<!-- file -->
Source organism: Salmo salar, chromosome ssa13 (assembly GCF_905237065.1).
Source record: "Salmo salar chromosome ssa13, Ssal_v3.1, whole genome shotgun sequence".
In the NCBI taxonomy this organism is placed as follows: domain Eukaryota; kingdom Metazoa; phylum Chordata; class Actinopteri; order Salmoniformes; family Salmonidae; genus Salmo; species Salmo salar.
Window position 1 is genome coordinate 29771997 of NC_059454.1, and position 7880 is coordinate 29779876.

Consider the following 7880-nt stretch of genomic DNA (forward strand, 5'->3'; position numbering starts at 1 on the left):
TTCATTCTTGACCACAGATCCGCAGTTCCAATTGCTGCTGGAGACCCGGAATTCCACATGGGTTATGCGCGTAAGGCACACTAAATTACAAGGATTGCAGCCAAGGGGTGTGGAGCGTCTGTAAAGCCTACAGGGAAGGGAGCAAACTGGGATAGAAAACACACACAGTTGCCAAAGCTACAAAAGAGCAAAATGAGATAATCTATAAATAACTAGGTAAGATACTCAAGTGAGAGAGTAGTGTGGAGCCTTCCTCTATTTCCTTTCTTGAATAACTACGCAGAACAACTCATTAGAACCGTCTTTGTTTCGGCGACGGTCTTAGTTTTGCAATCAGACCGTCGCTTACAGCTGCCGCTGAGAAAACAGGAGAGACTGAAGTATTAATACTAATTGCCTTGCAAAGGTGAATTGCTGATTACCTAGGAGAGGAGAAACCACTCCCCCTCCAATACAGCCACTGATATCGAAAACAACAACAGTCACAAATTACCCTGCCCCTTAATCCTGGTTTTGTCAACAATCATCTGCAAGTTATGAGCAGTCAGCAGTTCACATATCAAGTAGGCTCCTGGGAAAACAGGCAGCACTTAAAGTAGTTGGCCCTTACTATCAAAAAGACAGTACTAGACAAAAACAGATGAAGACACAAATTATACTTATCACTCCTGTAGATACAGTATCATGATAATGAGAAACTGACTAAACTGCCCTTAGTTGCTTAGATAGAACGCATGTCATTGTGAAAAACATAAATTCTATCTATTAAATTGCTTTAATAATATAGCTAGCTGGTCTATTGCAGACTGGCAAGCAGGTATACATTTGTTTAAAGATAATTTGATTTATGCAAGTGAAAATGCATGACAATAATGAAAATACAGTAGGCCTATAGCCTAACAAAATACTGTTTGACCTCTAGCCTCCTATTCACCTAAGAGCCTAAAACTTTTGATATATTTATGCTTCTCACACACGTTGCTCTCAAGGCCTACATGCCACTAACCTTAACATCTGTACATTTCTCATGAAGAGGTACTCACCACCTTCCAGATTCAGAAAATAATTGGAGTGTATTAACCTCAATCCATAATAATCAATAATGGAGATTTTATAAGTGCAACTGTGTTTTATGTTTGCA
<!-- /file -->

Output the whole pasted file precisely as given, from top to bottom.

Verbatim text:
Source organism: Salmo salar, chromosome ssa13 (assembly GCF_905237065.1).
Source record: "Salmo salar chromosome ssa13, Ssal_v3.1, whole genome shotgun sequence".
In the NCBI taxonomy this organism is placed as follows: domain Eukaryota; kingdom Metazoa; phylum Chordata; class Actinopteri; order Salmoniformes; family Salmonidae; genus Salmo; species Salmo salar.
Window position 1 is genome coordinate 29771997 of NC_059454.1, and position 7880 is coordinate 29779876.

Consider the following 7880-nt stretch of genomic DNA (forward strand, 5'->3'; position numbering starts at 1 on the left):
TTCATTCTTGACCACAGATCCGCAGTTCCAATTGCTGCTGGAGACCCGGAATTCCACATGGGTTATGCGCGTAAGGCACACTAAATTACAAGGATTGCAGCCAAGGGGTGTGGAGCGTCTGTAAAGCCTACAGGGAAGGGAGCAAACTGGGATAGAAAACACACACAGTTGCCAAAGCTACAAAAGAGCAAAATGAGATAATCTATAAATAACTAGGTAAGATACTCAAGTGAGAGAGTAGTGTGGAGCCTTCCTCTATTTCCTTTCTTGAATAACTACGCAGAACAACTCATTAGAACCGTCTTTGTTTCGGCGACGGTCTTAGTTTTGCAATCAGACCGTCGCTTACAGCTGCCGCTGAGAAAACAGGAGAGACTGAAGTATTAATACTAATTGCCTTGCAAAGGTGAATTGCTGATTACCTAGGAGAGGAGAAACCACTCCCCCTCCAATACAGCCACTGATATCGAAAACAACAACAGTCACAAATTACCCTGCCCCTTAATCCTGGTTTTGTCAACAATCATCTGCAAGTTATGAGCAGTCAGCAGTTCACATATCAAGTAGGCTCCTGGGAAAACAGGCAGCACTTAAAGTAGTTGGCCCTTACTATCAAAAAGACAGTACTAGACAAAAACAGATGAAGACACAAATTATACTTATCACTCCTGTAGATACAGTATCATGATAATGAGAAACTGACTAAACTGCCCTTAGTTGCTTAGATAGAACGCATGTCATTGTGAAAAACATAAATTCTATCTATTAAATTGCTTTAATAATATAGCTAGCTGGTCTATTGCAGACTGGCAAGCAGGTATACATTTGTTTAAAGATAATTTGATTTATGCAAGTGAAAATGCATGACAATAATGAAAATACAGTAGGCCTATAGCCTAACAAAATACTGTTTGACCTCTAGCCTCCTATTCACCTAAGAGCCTAAAACTTTTGATATATTTATGCTTCTCACACACGTTGCTCTCAAGGCCTACATGCCACTAACCTTAACATCTGTACATTTCTCATGAAGAGGTACTCACCACCTTCCAGATTCAGAAAATAATTGGAGTGTATTAACCTCAATCCATAATAATCAATAATGGAGATTTTATAAGTGCAACTGTGTTTTATGTTTGCA